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On the Charts: Justin Bieber Thrives, Fiona Apple Falls Short

Plus: The Smashing Pumpkins storm back

June 27, 2012 2:00 PM ET
fiona apple
Fiona Apple performs at the Governors Ball Music Festival on Randall's Island in New York.
Taylor Hill/FilmMagic

WINNER OF THE WEEK: Justin Bieber. To all you Biebs-haters who hoped he'd be a temporary tween phenomenon, blowing away when the winds of pop music changed: ha, ha! Not only did his new album, Believe, arrive at Number One – selling the most copies in a debut week this year, with 374,000 – but the 18-year-old has become a talent scout of sorts, helping to break what might become the year's biggest single, Carly Rae Jepsen's "Call Me Maybe." As for his own singles, Bieber is in pretty good shape. "Boyfriend" is at Number 10 on the Billboard Hot 100 and Number Seven on BigChampagne's Ultimate Chart (which measures Internet criteria), and its video has more than 88.5 million YouTube views.

LOSER OF THE WEEK: Fiona Apple. We're sad to report this, because her new album The Idler Wheel... has the old Fiona Apple touch: a little Broadway drama, a little rock & roll energy, a little clear-eyed soul and a lot of well-written, pissed-off lyrics. But in its first week on sale, it sold just 72,000 copies. No matter how you spin that number – and it did hit Number Three on the album chart, which is impressive, relatively speaking – it's low. And we guarantee it will drop like, well, an idler wheel, next week.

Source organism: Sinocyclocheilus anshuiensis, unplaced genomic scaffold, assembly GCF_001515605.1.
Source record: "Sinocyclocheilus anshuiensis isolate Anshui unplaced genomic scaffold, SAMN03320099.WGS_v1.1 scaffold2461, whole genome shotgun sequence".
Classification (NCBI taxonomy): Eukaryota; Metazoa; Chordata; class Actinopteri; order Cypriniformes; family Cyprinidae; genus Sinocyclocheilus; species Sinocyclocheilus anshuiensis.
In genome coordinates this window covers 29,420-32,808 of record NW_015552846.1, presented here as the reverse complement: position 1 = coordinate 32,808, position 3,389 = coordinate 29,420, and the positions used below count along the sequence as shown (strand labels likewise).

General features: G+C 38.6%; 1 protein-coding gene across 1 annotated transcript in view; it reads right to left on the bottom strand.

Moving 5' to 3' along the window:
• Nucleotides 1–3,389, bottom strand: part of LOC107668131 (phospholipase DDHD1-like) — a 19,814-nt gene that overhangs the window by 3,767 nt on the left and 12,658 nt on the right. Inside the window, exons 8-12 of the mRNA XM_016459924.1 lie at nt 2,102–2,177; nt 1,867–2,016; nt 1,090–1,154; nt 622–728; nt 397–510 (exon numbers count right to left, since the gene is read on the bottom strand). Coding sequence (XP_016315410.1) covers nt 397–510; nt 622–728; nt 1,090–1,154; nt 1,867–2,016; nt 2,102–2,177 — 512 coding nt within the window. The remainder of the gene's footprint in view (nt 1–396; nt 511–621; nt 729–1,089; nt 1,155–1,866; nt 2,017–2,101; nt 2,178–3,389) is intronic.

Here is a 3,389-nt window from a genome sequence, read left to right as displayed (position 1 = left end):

PUMPKINS SMASH? We can't figure out whether to label the Smashing Pumpkins' Oceania a success or a failure. It made its debut at Number Four, selling 54,000 copies. That's a pretty low number by Justin Bieber standards, but the Pumpkins are both further removed from their hit-making heyday and blessed with low expectations. None of the original members other than Billy Corgan remain in the band, and Corgan hasn't been the world's biggest rock star in recent years. So is this album a Fiona Apple-style bust, or a pleasant Top 10 surprise? We'll go with the latter, because we really like that Apple album and are annoyed more people didn't buy it.

LAST WEEK: Usher's View From the Top

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Song Stories

“Money For Nothing”

Dire Straits | 1984

Mark Knopfler wrote this song with Sting, and it wasn’t without controversy. The Dire Straits frontman's original lyric used the word “faggot” to describe a singer who got their “money for nothing and their chicks for free.” Even though the slur was edited out in many versions, the band, and Knopfler, still took plenty of criticism for the term. “I got an objection from the editor of a gay newspaper in London--he actually said it was below the belt,” Knopfler told Rolling Stone. Still, "Money For Nothing," undoubtedly augmented by its innovative early computer-animated video, stayed at Number One for three weeks.

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